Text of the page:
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Cyber attacks are where the modern battles take place: Military cyber attacks, like those used by Russia during its invasion of Georgia or political cyber espionage such as the NSA programs revealed by Edward Snowden. There have also been state-backed economic cyber espionage, like those China is suspected of and which were the main topic of Chinese President Xi Jinping’s visit to the United States in September.

Another form of attack frequently occurs, but sits outside these three categories: aggressive cyber attacks during peacetime. Consider some recent state practice: In 2012, it was revealed that the United States and likely Israel had been targeting Iran’s nuclear program with cyber attacks: the first time a cyber attack had caused physical real-world damage. In retaliation, Iran launched a major cyber attack in August 2012 on Saudi Aramco, an Arabian oil company, releasing a virus which replicated itself across 30,000 Saudi Aramco computers and took almost two weeks to recover from.

However, it is not always nation-states that perpetrate the cyber attacks. Criminals and ideologically motivated hackers or extremists also conduct attacks, such as the attacks carried out by the hacking collective Anonymous or the Russian jihadist group accused of hacking U.K. phone company TalkTalk. Even if a nation is the source of attack, it need not always target another state directly. States also direct attacks towards state-related facilities and corporations, private companies, and individuals.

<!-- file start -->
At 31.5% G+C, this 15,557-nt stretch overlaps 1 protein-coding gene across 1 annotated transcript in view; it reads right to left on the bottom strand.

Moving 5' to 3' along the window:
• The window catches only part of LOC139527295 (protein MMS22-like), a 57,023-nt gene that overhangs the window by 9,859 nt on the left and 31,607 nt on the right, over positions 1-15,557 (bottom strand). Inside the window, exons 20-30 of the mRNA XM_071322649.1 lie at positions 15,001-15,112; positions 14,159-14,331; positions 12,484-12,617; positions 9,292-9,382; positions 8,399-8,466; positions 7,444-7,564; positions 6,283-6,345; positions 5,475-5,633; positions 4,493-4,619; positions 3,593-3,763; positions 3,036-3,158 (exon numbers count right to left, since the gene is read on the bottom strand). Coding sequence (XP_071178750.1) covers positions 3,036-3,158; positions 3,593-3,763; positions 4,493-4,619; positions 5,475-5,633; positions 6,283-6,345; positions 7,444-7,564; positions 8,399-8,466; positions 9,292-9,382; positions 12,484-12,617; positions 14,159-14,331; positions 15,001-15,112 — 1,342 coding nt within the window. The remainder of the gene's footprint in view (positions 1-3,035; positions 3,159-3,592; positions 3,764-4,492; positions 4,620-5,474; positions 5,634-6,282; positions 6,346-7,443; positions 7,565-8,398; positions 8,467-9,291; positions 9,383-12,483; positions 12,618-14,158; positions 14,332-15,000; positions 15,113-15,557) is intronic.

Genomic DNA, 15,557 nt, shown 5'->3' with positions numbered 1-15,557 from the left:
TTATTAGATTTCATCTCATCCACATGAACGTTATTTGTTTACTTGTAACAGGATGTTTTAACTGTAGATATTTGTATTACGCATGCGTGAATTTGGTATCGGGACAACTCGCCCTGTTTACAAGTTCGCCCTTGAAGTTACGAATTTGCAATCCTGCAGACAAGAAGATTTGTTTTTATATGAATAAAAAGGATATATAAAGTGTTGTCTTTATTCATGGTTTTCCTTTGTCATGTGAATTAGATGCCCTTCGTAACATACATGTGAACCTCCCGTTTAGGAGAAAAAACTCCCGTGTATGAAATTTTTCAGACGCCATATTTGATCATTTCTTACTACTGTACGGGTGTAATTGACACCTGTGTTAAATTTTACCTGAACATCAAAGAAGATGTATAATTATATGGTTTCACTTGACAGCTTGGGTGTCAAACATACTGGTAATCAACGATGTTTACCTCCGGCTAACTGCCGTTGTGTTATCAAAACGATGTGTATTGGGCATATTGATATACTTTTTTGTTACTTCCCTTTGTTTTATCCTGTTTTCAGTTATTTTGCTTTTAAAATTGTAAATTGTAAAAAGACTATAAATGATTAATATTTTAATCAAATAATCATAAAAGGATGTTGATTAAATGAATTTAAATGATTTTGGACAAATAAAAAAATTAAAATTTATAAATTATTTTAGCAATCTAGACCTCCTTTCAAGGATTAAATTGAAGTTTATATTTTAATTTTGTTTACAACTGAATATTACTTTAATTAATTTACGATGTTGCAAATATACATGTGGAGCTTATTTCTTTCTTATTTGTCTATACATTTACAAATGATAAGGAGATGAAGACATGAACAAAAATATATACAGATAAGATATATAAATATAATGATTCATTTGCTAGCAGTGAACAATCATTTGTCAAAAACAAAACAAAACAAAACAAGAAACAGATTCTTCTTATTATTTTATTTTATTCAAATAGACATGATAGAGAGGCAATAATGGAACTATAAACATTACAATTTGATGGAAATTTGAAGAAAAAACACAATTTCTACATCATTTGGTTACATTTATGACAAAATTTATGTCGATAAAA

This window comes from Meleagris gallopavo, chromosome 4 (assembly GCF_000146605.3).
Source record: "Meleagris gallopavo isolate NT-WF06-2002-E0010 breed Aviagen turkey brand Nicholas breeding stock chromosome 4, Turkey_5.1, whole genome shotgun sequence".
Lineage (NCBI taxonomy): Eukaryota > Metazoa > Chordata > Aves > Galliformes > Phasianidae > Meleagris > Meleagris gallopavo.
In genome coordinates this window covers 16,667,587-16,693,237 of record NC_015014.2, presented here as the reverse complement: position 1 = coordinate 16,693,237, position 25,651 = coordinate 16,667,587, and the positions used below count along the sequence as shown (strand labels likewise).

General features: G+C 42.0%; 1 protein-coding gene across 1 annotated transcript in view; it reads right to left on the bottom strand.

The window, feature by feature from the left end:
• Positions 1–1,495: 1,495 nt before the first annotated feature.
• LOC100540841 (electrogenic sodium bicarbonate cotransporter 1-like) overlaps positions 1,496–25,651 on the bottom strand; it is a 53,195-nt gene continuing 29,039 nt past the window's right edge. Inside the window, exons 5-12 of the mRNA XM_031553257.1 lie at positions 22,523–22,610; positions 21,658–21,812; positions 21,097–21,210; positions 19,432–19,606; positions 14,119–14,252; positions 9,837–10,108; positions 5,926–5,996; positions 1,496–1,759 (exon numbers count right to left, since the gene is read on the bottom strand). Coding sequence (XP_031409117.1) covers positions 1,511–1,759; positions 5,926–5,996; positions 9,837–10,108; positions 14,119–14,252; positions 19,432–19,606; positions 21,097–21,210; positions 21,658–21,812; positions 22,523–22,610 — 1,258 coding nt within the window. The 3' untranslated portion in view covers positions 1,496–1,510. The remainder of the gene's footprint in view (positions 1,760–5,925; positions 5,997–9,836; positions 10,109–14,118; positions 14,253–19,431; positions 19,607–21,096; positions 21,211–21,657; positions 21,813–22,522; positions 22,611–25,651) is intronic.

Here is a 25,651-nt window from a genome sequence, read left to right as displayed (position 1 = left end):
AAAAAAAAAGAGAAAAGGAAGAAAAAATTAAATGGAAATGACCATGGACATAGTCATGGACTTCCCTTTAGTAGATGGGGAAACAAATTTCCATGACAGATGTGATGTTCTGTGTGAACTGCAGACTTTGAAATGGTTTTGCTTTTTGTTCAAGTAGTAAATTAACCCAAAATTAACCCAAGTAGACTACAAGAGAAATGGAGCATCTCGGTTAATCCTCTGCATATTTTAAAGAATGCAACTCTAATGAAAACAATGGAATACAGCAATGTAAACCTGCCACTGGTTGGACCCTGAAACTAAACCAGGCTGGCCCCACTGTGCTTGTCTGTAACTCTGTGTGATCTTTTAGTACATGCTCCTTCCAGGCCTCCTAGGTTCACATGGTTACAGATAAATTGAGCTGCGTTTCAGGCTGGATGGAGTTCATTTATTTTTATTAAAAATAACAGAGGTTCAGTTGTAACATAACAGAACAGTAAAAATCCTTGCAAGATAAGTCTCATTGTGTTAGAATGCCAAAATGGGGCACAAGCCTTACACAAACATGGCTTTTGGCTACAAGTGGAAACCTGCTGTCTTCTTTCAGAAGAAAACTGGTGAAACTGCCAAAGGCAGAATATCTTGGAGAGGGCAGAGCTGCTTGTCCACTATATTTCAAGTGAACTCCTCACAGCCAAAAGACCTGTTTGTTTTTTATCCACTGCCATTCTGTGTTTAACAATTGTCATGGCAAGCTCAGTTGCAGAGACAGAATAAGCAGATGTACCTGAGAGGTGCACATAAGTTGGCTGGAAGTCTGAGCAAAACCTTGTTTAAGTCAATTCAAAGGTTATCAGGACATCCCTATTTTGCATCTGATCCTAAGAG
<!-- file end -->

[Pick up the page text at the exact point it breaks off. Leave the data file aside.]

“The frequent use of cyber attacks in peacetime suggests an alluring assumption,” writes Fergus Hanson, author of ‘Internet Wars: The struggle for power in the 21st century’. “They offer states a means of expressing displeasure that is more forceful than a diplomatic statement but is short of lobbing a cruise missile into a foreign capital.” This view, however, writes Hanson, is short-sighted. Such cyber attacks, aimed at causing physical damage are always at a risk of miscalculations.  An attack on an infrastructure, for example, could lead to people’s deaths and in turn cause the people of the country attacked demand retaliation. This might lead to a response perceived as disproportionate, prompting a counter-response, or if the attacking state is incorrectly identified and targeted, the aggrieved innocent state could retaliate.

Referring to cyberspace as the next battlefield, as is it often thought to be, must be followed by new state defined terms of its battle conduct. How can a state be sure whether an attack was perpetrated by another nation-state? Does any attack call for retaliation? On what scale should a counter-attack be? Cyber attacks must be distinguished on a national scale so as to not rush too quickly into a war, cyber or physical.